Technology
Direct Conversion RF?

To ensure reliable reception of a radio frequency (RF) signal, it is necessary to down-convert it to baseband signals, filter out noise and interfering signals, and then demodulate the signal with a modem. With the wide spread use of wireless devices, the RF bands are getting crowded with interfering and jamming signals that should be filtered out as depicted in Figure 1, where for example, advanced mobile phone system (AMPS) signal is present in the vicinity of strong interferes. It can be seen that we need a filter with a very large Q to remove the interferers, which is not generally possible in RF bands. Until recently, the problem have been addressed by heterodyne receivers, where the signal is first down-converted to intermediate frequency (IF) for efficient channel selection, and then filtered to remove interfering signals and amplified for another step of down-conversion to the baseband frequency. The heterodyne receiver provides good performance in terms of channel selectivity and sensitivity, but with the need for off-chip surface-acoustic wave (SAW) filters in combination with additional IF circuitry. Since SAW filters are fabricated using different material technology, they cannot be integrated with the IC. To replace expensive SAW filters in the heterodyne receiver, another approach is used- the low-IF architecture, where the RF signal is converted to a very low IF frequency, and then filtered using passive or active in-circuit filters. However, this architecture suffers from poor performance in terms of image rejection and channel selectivity.

Figure1

For proper reception of the signal, the receiver should filter out adjacent interferers sufficiently, which can be done in the intermediate frequency or baseband.

Another promising RF architecture, direct conversion receiver or homodyne receiver, eliminates the intermediate frequency stage, and directly down-converts the RF signal to a baseband signal. Without the IF stage, bandpass filters and other elements can be eliminated to effectively reduce the bill of materials (BOM). As depicted in Figure 2, the direct conversion receiver cuts the number of required parts drastically compared to the heterodyne receivers.

Figure 2

Comparison of heterodyne receiver and direct conversion receiver

In spite of the advantages, for the past several decades, direct conversion architecture has frustrated RF engineers with its inherent problems such as self-mixing, 1/f noise and sensitivity. Self-mixing comes from the LO signal making its way to the input of the mixer, which generates DC as a mixing product, and possibly saturating the following filters and gain amplifiers as shown in Figure 3. GCT's patented fast-acting DC offset cancellation algorithms can suppress the DC sufficiently to keep the receiver from saturation and possible performance degradation. The sensitivity problem and 1/f noise have been solved by optimally controlling a number of amplify-and-filter stages in the receiver chain, where the controlling algorithm is one of the key patents of GCT's direct conversion receivers.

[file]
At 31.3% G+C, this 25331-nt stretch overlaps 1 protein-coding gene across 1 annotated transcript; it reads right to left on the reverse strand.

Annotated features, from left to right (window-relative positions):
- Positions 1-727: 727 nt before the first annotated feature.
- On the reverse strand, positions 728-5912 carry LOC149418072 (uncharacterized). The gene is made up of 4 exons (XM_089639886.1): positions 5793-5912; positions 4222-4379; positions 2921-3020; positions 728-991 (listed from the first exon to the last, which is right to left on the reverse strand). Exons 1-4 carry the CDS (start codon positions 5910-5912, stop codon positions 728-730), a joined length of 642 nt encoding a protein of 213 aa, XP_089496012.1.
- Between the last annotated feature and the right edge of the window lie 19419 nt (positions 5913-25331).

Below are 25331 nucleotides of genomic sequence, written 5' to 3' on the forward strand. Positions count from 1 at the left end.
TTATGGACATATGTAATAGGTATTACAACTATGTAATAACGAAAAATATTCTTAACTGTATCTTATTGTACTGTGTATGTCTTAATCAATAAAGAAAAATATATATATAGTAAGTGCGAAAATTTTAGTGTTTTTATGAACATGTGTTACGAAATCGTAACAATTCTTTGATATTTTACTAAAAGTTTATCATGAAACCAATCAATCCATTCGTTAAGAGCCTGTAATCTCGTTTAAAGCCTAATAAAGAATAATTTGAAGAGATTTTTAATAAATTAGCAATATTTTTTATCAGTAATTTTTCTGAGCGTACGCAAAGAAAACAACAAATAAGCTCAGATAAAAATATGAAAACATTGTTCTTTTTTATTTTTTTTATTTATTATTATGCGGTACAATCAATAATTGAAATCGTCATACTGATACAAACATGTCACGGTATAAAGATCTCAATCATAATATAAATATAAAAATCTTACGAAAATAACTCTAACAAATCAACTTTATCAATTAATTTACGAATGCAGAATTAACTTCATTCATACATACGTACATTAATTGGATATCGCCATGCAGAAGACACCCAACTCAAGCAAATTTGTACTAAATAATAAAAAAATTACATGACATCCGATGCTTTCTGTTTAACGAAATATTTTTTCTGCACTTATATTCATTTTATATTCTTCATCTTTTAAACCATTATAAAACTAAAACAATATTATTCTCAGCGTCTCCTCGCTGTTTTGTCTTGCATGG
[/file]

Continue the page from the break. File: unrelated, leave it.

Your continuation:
Figure3

Self-mixing may saturate the circuits degrading the performance

GCT has been a pioneer in direct conversion technology to provide industry-leading single-chip direction conversion transceivers for Bluetooth, W-LAN, and WCDMA RF ICs. GCT succeeded in providing mass-production samples based on the patented direct-conversion architecture for Korean WCDMA-based wireless local loop (WLL) transmitter and receiver as early as 1999 based on the patented direct-conversion architecture. Subsequently, GCT developed Bluetooth receivers in year 2000 based on the direct conversion architecture, while many of the chip-makers are still using receivers based on low-IF architecture that suffers from image problems and low channel selectivity. Going forward, GCT is also developing direct conversion 802.11b transceivers. As the 2.4GHz band becomes more crowded due to Bluetooth and 802.11b, the high channel selectivity promised by the direct conversion receiver will certainly prove most desired features.
As the market for wireless LAN, personal area network (PAN) and cellular systems are rapidly growing, there are unprecedented demands for multi-mode, multi-band, multi-standard solutions. The direct conversion architecture is undoubtedly the best choice for serving these demands with the lowest BOM, the smallest form-factor and the most efficient manufacturing process (CMOS). GCT will continue to be the leader in the direct conversion receiver design with its state-of-the-art technologies and strong market ownership.

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